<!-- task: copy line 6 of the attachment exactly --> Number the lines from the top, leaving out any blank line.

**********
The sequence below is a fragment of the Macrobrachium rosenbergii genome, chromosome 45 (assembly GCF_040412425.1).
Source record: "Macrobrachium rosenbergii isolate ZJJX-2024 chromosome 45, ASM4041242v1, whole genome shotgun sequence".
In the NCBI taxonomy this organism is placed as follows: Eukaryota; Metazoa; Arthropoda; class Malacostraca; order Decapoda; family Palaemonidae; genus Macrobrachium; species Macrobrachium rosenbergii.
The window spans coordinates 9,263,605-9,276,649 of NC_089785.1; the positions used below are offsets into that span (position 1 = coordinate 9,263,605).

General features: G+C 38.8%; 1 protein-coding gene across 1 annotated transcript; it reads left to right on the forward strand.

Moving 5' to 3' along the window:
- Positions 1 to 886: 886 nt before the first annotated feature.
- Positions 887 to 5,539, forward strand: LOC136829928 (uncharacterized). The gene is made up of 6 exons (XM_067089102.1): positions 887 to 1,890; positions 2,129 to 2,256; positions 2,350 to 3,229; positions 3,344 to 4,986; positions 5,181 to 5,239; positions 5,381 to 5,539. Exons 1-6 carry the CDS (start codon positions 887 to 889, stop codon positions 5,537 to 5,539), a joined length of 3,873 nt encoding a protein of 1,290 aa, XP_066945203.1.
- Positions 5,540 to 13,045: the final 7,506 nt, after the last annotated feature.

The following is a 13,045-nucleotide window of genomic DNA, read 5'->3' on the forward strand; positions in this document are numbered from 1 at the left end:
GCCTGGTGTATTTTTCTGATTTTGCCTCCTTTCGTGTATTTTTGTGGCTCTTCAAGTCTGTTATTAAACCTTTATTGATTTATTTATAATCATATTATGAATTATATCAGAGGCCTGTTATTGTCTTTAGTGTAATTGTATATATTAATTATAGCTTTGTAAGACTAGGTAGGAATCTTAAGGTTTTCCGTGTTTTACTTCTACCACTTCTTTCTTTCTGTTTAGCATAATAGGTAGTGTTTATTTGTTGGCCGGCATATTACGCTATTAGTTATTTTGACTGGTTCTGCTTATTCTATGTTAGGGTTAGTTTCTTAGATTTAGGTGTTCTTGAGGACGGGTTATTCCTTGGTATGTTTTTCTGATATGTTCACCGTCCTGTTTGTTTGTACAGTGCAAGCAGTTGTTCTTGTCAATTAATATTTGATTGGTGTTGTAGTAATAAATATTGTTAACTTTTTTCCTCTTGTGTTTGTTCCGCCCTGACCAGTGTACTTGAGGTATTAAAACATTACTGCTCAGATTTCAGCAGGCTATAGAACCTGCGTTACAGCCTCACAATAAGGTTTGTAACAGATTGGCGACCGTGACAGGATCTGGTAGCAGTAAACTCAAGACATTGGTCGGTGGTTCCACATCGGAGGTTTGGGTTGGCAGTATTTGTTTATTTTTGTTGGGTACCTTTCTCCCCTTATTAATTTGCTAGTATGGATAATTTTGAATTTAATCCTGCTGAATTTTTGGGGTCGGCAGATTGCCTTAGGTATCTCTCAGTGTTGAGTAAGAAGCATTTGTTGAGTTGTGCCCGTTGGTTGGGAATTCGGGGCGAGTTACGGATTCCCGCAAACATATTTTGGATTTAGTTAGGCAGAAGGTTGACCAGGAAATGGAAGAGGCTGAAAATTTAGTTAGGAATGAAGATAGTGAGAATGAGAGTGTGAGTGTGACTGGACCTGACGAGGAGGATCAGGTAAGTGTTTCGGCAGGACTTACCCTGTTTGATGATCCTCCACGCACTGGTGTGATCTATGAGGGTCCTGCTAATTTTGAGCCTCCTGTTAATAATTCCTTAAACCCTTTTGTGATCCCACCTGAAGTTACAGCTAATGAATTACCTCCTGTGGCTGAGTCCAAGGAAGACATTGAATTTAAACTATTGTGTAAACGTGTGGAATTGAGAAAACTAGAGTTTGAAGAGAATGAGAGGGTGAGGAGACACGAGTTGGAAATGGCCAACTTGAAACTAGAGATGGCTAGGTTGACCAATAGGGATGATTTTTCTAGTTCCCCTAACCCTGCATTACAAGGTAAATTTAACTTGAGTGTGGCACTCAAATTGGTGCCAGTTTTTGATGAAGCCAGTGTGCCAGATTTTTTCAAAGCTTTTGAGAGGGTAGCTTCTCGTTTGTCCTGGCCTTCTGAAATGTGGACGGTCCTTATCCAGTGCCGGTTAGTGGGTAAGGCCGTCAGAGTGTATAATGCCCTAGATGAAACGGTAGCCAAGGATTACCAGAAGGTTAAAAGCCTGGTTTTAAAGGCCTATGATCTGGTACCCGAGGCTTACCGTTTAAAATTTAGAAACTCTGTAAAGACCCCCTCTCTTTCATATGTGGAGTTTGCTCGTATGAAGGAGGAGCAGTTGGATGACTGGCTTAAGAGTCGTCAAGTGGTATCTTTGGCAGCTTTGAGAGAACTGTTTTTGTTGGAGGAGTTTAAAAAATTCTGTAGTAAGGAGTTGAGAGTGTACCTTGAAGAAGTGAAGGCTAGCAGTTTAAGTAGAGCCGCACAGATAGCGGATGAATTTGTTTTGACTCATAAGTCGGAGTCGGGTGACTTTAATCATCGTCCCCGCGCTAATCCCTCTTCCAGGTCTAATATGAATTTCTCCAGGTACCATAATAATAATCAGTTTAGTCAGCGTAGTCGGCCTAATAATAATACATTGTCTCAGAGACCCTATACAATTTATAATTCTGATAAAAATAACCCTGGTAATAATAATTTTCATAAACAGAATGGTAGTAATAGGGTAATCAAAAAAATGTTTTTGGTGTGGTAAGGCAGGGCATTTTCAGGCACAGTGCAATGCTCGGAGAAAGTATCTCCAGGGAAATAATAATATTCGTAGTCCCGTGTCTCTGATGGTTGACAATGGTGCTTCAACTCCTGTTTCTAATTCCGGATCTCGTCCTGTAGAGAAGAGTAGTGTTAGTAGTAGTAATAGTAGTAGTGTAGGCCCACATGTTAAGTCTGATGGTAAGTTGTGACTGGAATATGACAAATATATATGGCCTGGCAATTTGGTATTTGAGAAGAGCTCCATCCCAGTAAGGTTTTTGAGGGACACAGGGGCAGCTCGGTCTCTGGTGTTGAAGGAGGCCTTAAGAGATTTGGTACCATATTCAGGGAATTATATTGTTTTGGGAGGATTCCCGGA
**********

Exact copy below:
Moving 5' to 3' along the window: